Lameness is the most common horse complaint we receive. There are many possible causes, some of which are simple to diagnose, whilst others are far more complex. In the case of more complex lamenesses that do not swiftly resolve, we would advise continued diagnostic procedures at our clinic.

Our vets are particularly interested in, and experienced at, lameness investigations and take pride in offering a comprehensive service. 

The diagnostic tools that we frequently use include:

1) Nerve blocks: Often there is no obvious source of lameness in a leg with no swellings and no obvious injuries. So to localize the site of lameness it is common to require the use of nerve blocks. This involves injecting local anaesthetic either around some nerves (peri-neural), into a joint (intra-articular) or into tendon sheath (intra-thecal). This will temporarily (for a few hours) produce a lack of feeling to the injured structures the nerves supply and therefore remove the source of pain causing the lameness. This gives an indication to the region of a painful lesion.

So for example, if local anaesthetic is placed around the nerves behind the fetlock that supply all the structures to the foot, then if the horse then goes sound 15 minutes later, then the source of pain can be localized to the foot. This allows the vet to then focus his/her attention on the foot and pastern region of that leg.

Nerve blocks can be difficult to perform and a detailed knowledge of anatomy is essential to accurately perform and interpret the findings. If multiple nerve blocks are required (e.g. in a lameness work up) or joints/tendon sheaths are involved it is advisable to perform them in a clinic environment.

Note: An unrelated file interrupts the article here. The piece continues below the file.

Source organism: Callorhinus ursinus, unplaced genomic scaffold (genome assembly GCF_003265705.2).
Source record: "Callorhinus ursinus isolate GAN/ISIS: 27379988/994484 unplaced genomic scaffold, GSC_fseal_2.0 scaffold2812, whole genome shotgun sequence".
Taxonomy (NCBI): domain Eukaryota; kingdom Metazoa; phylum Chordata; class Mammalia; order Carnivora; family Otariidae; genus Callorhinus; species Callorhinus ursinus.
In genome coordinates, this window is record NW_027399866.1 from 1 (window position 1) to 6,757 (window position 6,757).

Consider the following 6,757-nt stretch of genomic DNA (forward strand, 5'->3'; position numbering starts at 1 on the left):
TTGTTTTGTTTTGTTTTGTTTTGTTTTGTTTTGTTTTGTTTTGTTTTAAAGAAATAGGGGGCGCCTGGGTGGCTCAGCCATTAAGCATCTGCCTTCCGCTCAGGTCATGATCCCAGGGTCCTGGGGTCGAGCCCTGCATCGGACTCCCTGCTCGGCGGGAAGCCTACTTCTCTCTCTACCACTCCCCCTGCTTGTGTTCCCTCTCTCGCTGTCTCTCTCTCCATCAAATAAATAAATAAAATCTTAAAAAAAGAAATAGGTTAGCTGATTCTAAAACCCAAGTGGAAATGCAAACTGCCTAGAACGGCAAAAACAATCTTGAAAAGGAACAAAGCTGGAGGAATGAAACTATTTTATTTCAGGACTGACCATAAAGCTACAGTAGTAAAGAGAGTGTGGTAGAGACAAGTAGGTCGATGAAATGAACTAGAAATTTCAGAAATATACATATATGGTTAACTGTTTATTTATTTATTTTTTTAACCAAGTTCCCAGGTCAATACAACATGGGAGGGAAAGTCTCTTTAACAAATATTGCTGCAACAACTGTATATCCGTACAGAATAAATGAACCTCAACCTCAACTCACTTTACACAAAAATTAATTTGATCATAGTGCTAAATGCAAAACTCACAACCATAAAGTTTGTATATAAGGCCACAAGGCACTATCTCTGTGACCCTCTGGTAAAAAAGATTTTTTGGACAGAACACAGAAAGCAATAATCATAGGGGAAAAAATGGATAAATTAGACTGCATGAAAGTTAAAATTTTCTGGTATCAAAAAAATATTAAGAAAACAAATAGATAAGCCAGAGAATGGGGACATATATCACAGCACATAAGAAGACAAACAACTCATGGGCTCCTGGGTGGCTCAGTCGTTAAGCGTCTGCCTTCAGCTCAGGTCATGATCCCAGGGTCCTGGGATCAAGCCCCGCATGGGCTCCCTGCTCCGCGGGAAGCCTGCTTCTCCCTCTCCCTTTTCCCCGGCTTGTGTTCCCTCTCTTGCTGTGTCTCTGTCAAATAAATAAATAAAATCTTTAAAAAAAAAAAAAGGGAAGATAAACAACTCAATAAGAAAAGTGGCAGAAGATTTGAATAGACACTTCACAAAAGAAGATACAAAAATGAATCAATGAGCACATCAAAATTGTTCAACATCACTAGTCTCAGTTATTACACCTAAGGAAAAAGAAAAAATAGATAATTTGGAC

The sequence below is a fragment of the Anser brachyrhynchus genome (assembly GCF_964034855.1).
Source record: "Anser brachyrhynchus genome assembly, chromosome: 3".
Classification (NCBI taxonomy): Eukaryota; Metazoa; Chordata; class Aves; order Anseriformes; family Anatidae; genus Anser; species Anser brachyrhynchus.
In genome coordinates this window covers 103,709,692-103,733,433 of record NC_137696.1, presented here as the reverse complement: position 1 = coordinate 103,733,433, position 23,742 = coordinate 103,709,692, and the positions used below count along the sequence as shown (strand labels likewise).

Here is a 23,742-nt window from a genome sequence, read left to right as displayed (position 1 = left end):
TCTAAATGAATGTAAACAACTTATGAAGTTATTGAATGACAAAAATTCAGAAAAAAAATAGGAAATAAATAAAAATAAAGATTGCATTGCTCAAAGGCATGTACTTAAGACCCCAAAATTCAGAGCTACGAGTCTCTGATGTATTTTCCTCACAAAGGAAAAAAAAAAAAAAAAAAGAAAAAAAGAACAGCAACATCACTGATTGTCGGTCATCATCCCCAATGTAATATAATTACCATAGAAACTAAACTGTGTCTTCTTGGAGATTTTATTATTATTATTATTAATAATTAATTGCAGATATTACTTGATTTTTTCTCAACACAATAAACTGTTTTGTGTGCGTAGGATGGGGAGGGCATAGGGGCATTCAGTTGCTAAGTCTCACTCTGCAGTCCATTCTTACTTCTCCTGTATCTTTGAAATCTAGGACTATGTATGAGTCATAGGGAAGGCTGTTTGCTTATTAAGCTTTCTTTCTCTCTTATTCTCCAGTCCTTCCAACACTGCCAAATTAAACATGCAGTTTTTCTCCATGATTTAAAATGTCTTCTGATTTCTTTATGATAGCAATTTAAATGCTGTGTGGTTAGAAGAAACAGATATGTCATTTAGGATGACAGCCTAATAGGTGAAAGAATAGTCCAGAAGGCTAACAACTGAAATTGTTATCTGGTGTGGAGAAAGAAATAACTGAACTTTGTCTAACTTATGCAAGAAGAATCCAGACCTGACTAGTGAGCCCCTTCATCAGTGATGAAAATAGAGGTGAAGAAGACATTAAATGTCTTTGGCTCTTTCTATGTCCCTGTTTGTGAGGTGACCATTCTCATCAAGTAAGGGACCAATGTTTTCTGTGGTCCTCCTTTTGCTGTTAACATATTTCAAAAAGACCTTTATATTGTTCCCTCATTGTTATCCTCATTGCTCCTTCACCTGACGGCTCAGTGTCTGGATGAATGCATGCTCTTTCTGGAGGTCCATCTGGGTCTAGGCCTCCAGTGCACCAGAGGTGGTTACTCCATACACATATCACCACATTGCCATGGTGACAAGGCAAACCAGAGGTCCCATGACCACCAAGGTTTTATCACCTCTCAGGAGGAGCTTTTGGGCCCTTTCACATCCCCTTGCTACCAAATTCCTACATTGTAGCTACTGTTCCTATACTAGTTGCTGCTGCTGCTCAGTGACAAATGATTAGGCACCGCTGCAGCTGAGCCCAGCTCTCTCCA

2) X-rays: This diagnostic tool is primarily associated with assessing the bones. It is useful in assessing bone fractures, bony growth within joints (osteoarthritis), and bone fragments. But it is also used to assess other structures, such as hoof balance and dentition within the skull.

Mobile XRay MachineEquine X Ray

Because of its importance in veterinary medicine, the practice has invested in digital radiography. This allows accurate images to be produced and if necessary emailed to owners and farriers. We have both a clinic based and a mobile x-ray generator so images can be taken on yards if required. However, in some cases x-rays are still best obtained at the clinic if multiple images are to be taken.

3) Ultrasound: This technique is primarily used to assess the soft tissue structures of the body (e.g. tendons, ligaments, muscles). By sending sound waves (ultra sound waves) from a probe into a body part it will be reflected back towards the probe where it can be digitally created into an image.

At BEV, we have recently invested in a new ultrasound machine with a selection of probes for varying uses. This has allowed us to get far more accurate images of lesions within body parts than ever before, and in some circumstances we can visualize abnormalities that previously could not be diagnosed.

Equine UltrasoundEquine UltrasoundDiagram of leg

Alternatively a horse may seem to have no obvious lameness but be under performing and/or uncomfortable to ride. This is termed poor performance. There are many possible reasons for this and various conditions may need to be explored. As such, this may require a more extensive investigation.

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